Before buying anything new, I ask myself: “Will buying this make me happier?”
Despite this habit, all the things I accumulated without even realising it are resurfacing today in a big mess. I have 6 days left in Zurich and a flat full of boxes and half assembled furniture. Getting ready to move reminded me that there’s more happiness in a good book, mental space, and the learning of a new skill than in any of the boxes I’m packing to take away.
Clutter makes me unhappy
I arrived in Switzerland with a big suitcase containing all I had. Three and a half years later, I have accumulated much more stuff than could fit in 15 suitcases. Since everything I ship to New Zealand will cost me money, I evaluate how much I need each piece of clothing or home supply before putting it in a box. The result is a huge pile of stuff to throw away or to give: old and new clothes I never wear, candles I’ll never light, half-empty bottles of body cream… Looking at this pile of waste makes me feel ashamed and unhappy. How did I manage to buy so many things and never use them?
The big mess isn’t only in my flat, it’s also in my head. I accumulated as many real and imaginary problems in my life as in my closet. Sorting out my stuff allowed me to sort out my thoughts. I don’t want to face the same piles of stuff and mental garbage the next time I’ll move. Hence, I vow to accumulate less in the future: less stuff, but also less problems. Nothing is a problem by itself until I allow it to become one.
A good book is the quickest way to happiness
Sometimes, it makes me feel sad and disconnected to leave friends and family behind. There might not always be someone around to cheer me up in the near future, until I make new friends. But books are always around, and they’ve never let me down. Picking up a good book when you feel blue is the best thing to do, really: you don’t burden anyone else with your silly anxieties, you take your mind off things troubling you, and you escape into a different world.
At the moment, I’m reading The Gods of Small Things, following a recommendation from fellow blogger Kristen. It’s wonderfully written- full of unexpected images and metaphors. It’s light and refreshing even though it deals with heavy topics such as caste and forbidden love in India. Some parts of the book offered me the simple truths I needed to read:
“D’you know what happens when you hurt people?’ Ammu said. ‘When you hurt people, they begin to love you less. That’s what careless words do. They make people love you a little less.”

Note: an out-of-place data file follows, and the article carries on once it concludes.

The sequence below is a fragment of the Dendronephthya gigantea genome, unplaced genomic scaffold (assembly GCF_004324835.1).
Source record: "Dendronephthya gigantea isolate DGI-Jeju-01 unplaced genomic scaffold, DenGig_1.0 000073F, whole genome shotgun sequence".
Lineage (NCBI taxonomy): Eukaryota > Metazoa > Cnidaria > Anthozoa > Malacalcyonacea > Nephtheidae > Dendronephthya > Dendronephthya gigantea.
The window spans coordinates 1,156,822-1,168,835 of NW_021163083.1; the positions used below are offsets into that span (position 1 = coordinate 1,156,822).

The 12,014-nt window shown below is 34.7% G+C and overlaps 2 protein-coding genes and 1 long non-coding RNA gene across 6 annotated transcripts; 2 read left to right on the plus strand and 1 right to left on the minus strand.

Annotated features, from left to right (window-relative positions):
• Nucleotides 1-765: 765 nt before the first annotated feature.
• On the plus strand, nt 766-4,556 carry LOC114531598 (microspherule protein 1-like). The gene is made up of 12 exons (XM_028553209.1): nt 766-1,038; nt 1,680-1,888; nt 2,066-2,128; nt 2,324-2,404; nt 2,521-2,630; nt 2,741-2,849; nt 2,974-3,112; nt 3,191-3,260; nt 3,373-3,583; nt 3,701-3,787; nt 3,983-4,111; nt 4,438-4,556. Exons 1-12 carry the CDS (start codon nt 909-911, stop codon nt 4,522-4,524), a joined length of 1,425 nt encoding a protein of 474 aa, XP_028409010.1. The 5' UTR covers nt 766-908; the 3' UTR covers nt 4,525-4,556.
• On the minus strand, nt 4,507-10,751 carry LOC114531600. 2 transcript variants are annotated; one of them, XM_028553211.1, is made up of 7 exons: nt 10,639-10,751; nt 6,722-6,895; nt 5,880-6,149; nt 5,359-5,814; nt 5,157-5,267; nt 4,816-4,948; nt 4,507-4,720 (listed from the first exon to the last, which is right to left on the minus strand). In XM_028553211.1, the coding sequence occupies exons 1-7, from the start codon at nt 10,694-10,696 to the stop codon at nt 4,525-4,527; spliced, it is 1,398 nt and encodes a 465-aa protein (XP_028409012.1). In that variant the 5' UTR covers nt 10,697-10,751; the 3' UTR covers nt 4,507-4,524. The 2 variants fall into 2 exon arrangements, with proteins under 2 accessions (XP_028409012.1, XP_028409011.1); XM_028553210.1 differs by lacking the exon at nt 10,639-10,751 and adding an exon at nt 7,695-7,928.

“And the air was full of Thoughts and Things to Say. But at times like these, only the Small Things are ever said. Big Things lurk unsaid inside.”
Good writing that touches my heart makes me happy. And reading The God of Small Things reminded me that my Kindle really is my best friend.
Learning a new useful skill boosts happiness
All I can do to feel a sense of direction in the middle of the big mess that moving away creates is to start getting ready for the journalism school. If you’ve read this recent post of mine, you know about my terrible weakness: I don’t type very fast. I use two fingers and have to look at the keyboard while I type.
I took a typing speed test and my score was 30 words per minute. It’s not as appalling as I thought it would be, but there’s room for improvement for a future journalist. Nick took the test as well and gloated for 15 minutes because his typing speed is 85 words per minute. He annoyed me but then he found this website for me to learn how to touch-type. There you can evaluate your typing speed and get progressive lessons to learn this useful skill. As I type this post, I’m still working on my home row (the middle row of keys) plus the letters e/r/u/i.
I’m not yet able to type this post without looking at my keybeard but I’m slowly getting there. And it makes me so happy to sit down everyday to do the typing exercises. I give myself a mental high five every time I finish a section and I can see my progress. Doing the touch-type exercises reminded me that learning is vital to my well-being: be it typing, a new language, painting, or writing.
Sorting out my life before packing it into boxes brings me back to my basic happiness needs: learning, a good book, and space both in my head and in my closets.
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